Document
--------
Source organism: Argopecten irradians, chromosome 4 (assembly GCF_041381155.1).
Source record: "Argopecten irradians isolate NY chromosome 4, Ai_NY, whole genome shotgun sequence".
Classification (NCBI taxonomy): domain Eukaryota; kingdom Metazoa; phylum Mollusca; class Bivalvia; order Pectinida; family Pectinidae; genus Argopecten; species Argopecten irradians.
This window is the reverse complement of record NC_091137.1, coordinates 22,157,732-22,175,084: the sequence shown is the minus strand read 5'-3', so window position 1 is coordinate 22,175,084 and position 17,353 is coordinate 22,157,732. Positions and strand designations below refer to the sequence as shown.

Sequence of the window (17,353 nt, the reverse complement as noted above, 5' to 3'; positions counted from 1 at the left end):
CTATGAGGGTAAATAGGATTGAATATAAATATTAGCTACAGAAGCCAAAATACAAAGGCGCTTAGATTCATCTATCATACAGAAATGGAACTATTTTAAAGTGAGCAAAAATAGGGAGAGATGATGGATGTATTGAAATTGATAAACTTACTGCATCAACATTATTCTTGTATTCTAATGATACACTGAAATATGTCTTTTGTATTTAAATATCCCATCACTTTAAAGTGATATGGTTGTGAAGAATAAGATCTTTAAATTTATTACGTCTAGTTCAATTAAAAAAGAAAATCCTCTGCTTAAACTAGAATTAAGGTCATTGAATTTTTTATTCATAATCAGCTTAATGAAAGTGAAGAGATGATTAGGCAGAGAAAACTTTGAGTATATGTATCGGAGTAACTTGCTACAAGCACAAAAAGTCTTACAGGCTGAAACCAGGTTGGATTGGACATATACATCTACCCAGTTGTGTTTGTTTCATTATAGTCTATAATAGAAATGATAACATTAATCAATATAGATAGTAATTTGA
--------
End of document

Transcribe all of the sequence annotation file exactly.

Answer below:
Source organism: Argopecten irradians, chromosome 4 (assembly GCF_041381155.1).
Source record: "Argopecten irradians isolate NY chromosome 4, Ai_NY, whole genome shotgun sequence".
Classification (NCBI taxonomy): domain Eukaryota; kingdom Metazoa; phylum Mollusca; class Bivalvia; order Pectinida; family Pectinidae; genus Argopecten; species Argopecten irradians.
This window is the reverse complement of record NC_091137.1, coordinates 22,157,732-22,175,084: the sequence shown is the minus strand read 5'-3', so window position 1 is coordinate 22,175,084 and position 17,353 is coordinate 22,157,732. Positions and strand designations below refer to the sequence as shown.

Sequence of the window (17,353 nt, the reverse complement as noted above, 5' to 3'; positions counted from 1 at the left end):
CTATGAGGGTAAATAGGATTGAATATAAATATTAGCTACAGAAGCCAAAATACAAAGGCGCTTAGATTCATCTATCATACAGAAATGGAACTATTTTAAAGTGAGCAAAAATAGGGAGAGATGATGGATGTATTGAAATTGATAAACTTACTGCATCAACATTATTCTTGTATTCTAATGATACACTGAAATATGTCTTTTGTATTTAAATATCCCATCACTTTAAAGTGATATGGTTGTGAAGAATAAGATCTTTAAATTTATTACGTCTAGTTCAATTAAAAAAGAAAATCCTCTGCTTAAACTAGAATTAAGGTCATTGAATTTTTTATTCATAATCAGCTTAATGAAAGTGAAGAGATGATTAGGCAGAGAAAACTTTGAGTATATGTATCGGAGTAACTTGCTACAAGCACAAAAAGTCTTACAGGCTGAAACCAGGTTGGATTGGACATATACATCTACCCAGTTGTGTTTGTTTCATTATAGTCTATAATAGAAATGATAACATTAATCAATATAGATAGTAATTTGA